Belyaev (2015) has discussed a number of what he describes as biophysical models which are, therefore considered here. These models are basically theoretical models of how the weak electrical forces of the EMFs can interact with biologically plausible structures to produce non- thermal effects.
The first of these Belyaev considers is Fröhlich’s theory. This is where there are “coherent longitudinal vibrations of electrically polar structures.”
A second possible mechanism involves the spin state of radical pairs.
When radical pairs are generated from the breakdown of a non-radical molecule, these radical pairs often react back with each other to form another non-radical molecule, not necessarily identical to the original non-radical. What is postulated by this theory is that EMFs can interact with one or both radicals, changing their spin state and greatly lowering their ability to react back with each other, thus generating increased free radicals and therefore increased oxidative stress. The potential strong point of this theory is that it provides an explanation for the oxidative stress found following EMF exposure. However, as noted under oxidative stress
Oxidative stress following EMF exposure is produced by peroxynitrite elevation and is not primarily produced by this radical pair mechanism.
A third mechanism discussed in Belyaev (2015) is the electrosoliton theory proposed by Brizhik and colleagues, involving a “self reinforcing solitary wave packet.” Brizhik and her colleagues discussed this in the context of reaching a threshold minimum energy state where both charged molecules and the EMF is in a coherent state, such that charge movement can ratchet from one state to another.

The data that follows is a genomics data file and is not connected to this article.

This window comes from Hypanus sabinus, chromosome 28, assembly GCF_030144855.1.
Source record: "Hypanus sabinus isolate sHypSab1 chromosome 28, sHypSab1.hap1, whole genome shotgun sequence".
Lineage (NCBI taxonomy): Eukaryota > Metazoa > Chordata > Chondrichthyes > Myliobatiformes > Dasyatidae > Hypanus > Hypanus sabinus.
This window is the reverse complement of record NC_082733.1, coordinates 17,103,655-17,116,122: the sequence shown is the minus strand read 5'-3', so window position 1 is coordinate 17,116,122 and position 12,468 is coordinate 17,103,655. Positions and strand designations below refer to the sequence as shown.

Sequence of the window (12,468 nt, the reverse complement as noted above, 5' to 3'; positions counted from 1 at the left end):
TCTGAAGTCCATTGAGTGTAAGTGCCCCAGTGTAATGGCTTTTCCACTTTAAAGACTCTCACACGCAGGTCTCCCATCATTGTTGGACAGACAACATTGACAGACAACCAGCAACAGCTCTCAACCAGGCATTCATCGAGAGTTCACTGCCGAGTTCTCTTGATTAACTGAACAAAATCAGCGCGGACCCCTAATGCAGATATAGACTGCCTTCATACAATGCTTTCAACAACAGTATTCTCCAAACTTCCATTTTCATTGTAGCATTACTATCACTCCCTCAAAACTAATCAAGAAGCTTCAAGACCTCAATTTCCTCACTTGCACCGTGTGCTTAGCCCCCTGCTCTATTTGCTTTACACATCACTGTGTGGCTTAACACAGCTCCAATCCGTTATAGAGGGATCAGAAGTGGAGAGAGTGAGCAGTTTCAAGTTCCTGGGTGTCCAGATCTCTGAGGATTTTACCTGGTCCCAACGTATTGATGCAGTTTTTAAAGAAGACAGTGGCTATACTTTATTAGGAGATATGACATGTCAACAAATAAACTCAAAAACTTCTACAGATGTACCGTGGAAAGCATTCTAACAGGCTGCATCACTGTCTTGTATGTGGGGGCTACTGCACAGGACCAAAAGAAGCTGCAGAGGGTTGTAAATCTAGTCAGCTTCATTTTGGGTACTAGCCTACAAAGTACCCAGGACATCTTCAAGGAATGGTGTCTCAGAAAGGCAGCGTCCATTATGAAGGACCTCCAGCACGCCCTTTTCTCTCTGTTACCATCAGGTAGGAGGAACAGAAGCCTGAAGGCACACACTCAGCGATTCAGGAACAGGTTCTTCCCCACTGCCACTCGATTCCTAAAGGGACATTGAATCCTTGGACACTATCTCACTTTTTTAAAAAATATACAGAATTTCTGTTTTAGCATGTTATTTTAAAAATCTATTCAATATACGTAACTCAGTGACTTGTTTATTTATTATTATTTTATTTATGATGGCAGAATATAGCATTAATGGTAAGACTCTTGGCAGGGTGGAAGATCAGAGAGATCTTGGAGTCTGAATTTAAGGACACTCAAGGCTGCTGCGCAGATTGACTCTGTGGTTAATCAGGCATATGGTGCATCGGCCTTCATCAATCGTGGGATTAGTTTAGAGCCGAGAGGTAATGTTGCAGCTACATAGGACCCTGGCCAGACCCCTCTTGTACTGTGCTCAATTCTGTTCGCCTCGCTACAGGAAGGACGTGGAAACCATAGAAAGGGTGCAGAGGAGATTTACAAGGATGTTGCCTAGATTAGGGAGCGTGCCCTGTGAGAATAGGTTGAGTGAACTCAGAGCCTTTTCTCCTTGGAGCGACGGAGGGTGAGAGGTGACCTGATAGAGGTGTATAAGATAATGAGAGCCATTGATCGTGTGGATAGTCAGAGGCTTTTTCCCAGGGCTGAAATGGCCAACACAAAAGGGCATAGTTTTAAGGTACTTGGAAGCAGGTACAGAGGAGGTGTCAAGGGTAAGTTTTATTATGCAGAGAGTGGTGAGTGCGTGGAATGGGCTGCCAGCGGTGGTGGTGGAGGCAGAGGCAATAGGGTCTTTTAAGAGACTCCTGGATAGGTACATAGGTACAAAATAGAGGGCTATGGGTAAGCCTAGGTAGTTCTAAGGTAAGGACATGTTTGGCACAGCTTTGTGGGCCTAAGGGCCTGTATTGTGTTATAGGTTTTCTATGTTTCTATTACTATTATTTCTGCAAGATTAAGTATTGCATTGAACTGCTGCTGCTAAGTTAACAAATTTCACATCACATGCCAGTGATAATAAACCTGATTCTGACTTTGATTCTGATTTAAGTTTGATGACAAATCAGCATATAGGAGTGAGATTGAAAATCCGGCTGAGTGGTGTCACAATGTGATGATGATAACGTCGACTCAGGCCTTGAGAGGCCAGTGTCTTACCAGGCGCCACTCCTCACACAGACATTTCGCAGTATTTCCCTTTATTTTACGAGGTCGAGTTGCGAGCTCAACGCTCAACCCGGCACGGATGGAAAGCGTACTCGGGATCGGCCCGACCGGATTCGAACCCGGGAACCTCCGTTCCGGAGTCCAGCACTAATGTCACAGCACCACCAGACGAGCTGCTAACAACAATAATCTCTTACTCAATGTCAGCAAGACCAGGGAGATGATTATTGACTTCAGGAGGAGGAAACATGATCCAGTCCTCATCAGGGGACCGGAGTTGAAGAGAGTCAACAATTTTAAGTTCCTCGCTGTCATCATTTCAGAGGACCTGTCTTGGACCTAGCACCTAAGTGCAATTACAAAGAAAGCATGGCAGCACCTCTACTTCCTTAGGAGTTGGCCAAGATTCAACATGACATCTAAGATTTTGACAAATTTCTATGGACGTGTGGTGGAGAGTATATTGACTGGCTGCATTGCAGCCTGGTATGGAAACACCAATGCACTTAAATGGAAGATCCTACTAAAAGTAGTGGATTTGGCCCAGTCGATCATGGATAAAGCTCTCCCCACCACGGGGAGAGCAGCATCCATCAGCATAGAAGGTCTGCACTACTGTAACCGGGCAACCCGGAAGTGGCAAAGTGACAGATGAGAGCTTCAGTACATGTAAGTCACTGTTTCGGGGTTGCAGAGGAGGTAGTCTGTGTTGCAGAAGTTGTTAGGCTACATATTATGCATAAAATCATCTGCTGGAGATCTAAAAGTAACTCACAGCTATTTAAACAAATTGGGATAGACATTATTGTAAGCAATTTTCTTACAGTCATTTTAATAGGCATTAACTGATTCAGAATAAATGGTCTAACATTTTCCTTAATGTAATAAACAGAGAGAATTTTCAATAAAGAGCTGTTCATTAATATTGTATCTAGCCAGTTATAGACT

Belyaev (2015) discusses microwave hearing in this context. He discusses the findings showing that people can hear microwave fields that are pulsed, including pulsed low intensity EMFs. While there is no doubt that these are very interesting observations on what are clearly non-thermal effects, they do not provide a biophysical model explaining how microwave hearing may occur.
There is a literature showing that aqueous solutions of DNA absorb microwave EMFs much more efficiently than do iden- tical solutions not containing DNA.
Given the extraordinary complexity of living cells and organisms, there are only two powerful ways of demonstrating causal roles in such living cells and organisms. These are to use genetics or to use specific pharmacological agents. But these two approaches can be used when specific proteins have specific roles, not when you are looking at the role of DNA structural changes, Fröhlich’s theory, radical pair mechanisms or electrosoliton models. Fortunately the VGCC mechanism does allow this approach by studying various classes of calcium channel blockers, so here we do have hard data on widespread causal roles of VGCC acti- vation in producing EMF effects.